As the argument goes:

If God is omniscient, he must already know how he is going to intervene to change the course of history using his omnipotence. But that means he can't change his mind about his intervention, which means he is not omnipotent.

Is this premise contradictory? From the way I see it; this premise erroneously presumes that the free will is apodictically deducible as opposed to being a first cause, thus missing the mark as to what qualifies as a free will in the first place.


  1. If free will is a first cause.
  2. If first causes have no existence prior to their initiation, as first cause implies no relation to any other causes (Anything that exists)
  3. If the omnipotent has the ability to create first causes.
  4. If omniscience is defined to know everything or every state that exists or will exist (or could exist) through perfect deduction of all the causal relations of all that does exist.


Couldn't one be omniscient and omnipotent without facing any mutual inconsistencies?

  • I don't understand how first causes have "no relation to any other causes" and "the omnipotent creates first causes" -- for those first causes created by the omnipotent they do have a relation to other causes. Is this argument being made by a particular philosopher in a particular context that clarifies this?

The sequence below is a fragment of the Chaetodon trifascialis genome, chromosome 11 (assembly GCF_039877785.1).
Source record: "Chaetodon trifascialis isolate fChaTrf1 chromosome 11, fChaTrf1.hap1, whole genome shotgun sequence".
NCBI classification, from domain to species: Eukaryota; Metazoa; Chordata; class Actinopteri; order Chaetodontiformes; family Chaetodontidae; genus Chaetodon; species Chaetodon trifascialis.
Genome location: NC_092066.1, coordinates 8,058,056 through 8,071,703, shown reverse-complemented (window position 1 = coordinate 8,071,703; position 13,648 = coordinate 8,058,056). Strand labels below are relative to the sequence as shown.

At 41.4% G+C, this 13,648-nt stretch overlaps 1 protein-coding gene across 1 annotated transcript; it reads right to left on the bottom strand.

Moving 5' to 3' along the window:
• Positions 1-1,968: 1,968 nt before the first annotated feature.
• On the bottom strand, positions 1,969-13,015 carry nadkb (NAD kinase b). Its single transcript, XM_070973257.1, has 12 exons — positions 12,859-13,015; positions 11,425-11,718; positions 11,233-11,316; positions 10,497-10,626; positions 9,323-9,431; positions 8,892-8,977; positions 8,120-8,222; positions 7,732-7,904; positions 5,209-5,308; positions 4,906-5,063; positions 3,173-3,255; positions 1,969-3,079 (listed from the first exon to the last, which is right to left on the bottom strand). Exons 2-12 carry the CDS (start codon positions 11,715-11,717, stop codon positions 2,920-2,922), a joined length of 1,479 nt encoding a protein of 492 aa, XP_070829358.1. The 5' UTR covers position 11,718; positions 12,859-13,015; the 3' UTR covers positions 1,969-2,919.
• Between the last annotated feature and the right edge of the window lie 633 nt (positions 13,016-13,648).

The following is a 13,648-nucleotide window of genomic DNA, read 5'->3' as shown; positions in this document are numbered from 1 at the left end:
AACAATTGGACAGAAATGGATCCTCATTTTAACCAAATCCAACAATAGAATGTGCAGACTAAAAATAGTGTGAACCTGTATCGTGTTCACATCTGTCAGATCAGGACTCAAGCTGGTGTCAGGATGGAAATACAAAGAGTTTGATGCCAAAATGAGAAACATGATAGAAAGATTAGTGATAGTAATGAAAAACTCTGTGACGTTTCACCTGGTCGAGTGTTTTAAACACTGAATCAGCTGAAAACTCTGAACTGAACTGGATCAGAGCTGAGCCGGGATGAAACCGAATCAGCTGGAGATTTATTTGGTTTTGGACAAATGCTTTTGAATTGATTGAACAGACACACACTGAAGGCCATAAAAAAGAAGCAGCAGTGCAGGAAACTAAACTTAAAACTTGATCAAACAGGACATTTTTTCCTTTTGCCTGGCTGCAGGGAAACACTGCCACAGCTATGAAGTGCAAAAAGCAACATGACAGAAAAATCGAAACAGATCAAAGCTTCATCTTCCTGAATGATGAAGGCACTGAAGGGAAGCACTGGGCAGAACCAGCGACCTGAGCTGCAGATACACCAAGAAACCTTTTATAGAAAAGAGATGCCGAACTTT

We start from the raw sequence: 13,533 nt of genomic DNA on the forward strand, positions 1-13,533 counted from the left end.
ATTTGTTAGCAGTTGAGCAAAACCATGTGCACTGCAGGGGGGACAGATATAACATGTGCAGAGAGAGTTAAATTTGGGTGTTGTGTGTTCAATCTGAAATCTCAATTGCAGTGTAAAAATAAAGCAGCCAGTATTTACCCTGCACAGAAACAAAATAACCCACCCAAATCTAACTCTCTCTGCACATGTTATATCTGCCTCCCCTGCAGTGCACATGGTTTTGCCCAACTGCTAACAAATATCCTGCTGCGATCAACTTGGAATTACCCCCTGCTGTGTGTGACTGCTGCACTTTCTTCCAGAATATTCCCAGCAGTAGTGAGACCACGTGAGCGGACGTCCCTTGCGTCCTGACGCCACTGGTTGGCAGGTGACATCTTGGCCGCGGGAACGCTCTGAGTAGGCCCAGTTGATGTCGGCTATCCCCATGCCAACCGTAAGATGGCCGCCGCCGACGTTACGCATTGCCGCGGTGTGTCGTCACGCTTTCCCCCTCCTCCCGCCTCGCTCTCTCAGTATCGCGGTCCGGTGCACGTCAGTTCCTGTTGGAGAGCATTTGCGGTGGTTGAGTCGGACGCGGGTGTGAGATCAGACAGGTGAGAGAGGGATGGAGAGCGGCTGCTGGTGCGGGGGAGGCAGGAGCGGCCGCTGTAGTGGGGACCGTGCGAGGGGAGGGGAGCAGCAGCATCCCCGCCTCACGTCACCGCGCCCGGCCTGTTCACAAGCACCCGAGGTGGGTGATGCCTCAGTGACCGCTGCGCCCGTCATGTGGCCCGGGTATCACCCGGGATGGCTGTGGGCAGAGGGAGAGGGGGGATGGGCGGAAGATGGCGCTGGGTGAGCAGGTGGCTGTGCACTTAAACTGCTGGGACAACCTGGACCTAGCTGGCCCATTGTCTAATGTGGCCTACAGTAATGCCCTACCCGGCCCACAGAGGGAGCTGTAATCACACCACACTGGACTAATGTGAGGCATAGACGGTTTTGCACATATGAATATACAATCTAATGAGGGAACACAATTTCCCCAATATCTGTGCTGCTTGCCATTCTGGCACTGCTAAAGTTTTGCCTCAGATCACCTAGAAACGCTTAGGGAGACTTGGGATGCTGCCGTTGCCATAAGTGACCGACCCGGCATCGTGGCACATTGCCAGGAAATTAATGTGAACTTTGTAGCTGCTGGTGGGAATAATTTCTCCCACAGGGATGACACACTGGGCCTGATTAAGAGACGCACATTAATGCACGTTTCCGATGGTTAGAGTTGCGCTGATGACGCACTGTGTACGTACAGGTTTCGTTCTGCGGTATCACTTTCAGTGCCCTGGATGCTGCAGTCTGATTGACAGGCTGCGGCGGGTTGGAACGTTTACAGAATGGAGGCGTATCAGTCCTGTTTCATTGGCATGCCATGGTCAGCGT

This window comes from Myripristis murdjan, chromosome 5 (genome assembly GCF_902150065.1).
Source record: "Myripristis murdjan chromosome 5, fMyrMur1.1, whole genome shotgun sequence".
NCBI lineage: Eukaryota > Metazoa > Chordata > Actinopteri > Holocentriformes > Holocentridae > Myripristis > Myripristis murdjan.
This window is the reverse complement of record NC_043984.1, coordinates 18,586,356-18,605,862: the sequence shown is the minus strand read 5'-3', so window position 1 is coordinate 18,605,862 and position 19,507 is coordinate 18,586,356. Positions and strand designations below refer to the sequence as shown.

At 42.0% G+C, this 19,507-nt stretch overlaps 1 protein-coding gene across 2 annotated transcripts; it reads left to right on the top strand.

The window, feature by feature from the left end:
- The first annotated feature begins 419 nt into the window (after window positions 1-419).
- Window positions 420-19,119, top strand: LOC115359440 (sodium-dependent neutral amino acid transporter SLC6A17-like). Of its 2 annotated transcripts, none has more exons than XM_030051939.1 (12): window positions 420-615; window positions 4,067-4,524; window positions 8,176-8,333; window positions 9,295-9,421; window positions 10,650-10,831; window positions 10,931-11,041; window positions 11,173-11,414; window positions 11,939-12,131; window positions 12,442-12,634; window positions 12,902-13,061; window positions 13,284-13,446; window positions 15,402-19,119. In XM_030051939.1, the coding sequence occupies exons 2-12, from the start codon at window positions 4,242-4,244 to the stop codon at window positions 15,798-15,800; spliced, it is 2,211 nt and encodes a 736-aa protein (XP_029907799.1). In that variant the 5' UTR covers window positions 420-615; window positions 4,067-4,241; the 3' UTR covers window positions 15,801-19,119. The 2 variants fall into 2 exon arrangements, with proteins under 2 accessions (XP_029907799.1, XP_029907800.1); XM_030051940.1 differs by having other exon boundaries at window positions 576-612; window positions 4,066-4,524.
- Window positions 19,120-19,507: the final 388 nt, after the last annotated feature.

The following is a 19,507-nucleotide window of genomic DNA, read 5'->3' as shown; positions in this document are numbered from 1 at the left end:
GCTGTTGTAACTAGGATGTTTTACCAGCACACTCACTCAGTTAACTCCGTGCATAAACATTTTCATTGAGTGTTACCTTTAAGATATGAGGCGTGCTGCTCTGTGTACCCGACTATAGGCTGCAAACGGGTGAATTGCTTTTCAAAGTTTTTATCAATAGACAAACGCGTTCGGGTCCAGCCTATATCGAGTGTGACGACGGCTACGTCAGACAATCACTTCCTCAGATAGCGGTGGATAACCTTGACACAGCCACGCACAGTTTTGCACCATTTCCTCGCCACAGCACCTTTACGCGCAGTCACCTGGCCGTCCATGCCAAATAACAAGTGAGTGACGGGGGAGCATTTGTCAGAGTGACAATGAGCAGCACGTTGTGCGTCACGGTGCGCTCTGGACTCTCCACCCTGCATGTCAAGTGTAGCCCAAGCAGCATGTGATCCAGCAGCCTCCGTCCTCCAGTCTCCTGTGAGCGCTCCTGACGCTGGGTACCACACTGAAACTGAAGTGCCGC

– Dave
    Oct 15, 2014 at 13:50
  • Thank you for your comment. To your question about philosophers: Vaguely; this is constructed from my own thoughts upon reflections of Ludwig von Mises: Theory and History, and discourse I have listened to from Immanuel Schochet. By no relation to any other causes, I mean, no causal relations in so far as these other causes did not necessitate the first cause (which would be a contradiction). What do you think?
    – Anon
    Oct 15, 2014 at 13:58
  • Is (3) equivalent to saying "the omnipotent has free will in the sense used in (1)"?
    – Dave
    Oct 15, 2014 at 18:13
  • Yes. Sorry for stating it in a roundabout way.
    – Anon
    Oct 15, 2014 at 19:09
  • Can you clarify the temporal aspects of (4)? When does it "know everything..." (assuming tensed knowledge), when does it do the deduction, etc. (One potential issue with the original quote is the way it slips from tenseless conception of omniscience to a tensed one.).
    – Dave
    Oct 15, 2014 at 19:48

1 Answer 1


Most philosophers and theologians I've read would not see a contradiction. One theologian that does a good job of explaining this way of thinking is Frank Sheed. In his book Theology and Sanity, he explains:

Just as time is the duration of that which changes, eternity is the duration of that which simply IS, the duration of the Being who, in one infinite act of being which does not change and does not cease, is all that He is, and all that He does...

We must try to conceive [creation] in some such terms as this: God who possesses the whole of His Being in one single act of infinite existence wills that a universe should be which possesses its being in successive acts, bit by bit.

He discusses the topic at length, but the two above excerpts get to the heart of it: it is not that God cannot decide one thing and later change His mind out of inability, it is that God, in His one defining eternal act has already acted with perfection.

You must log in to answer this question.

Not the answer you're looking for? Browse other questions tagged .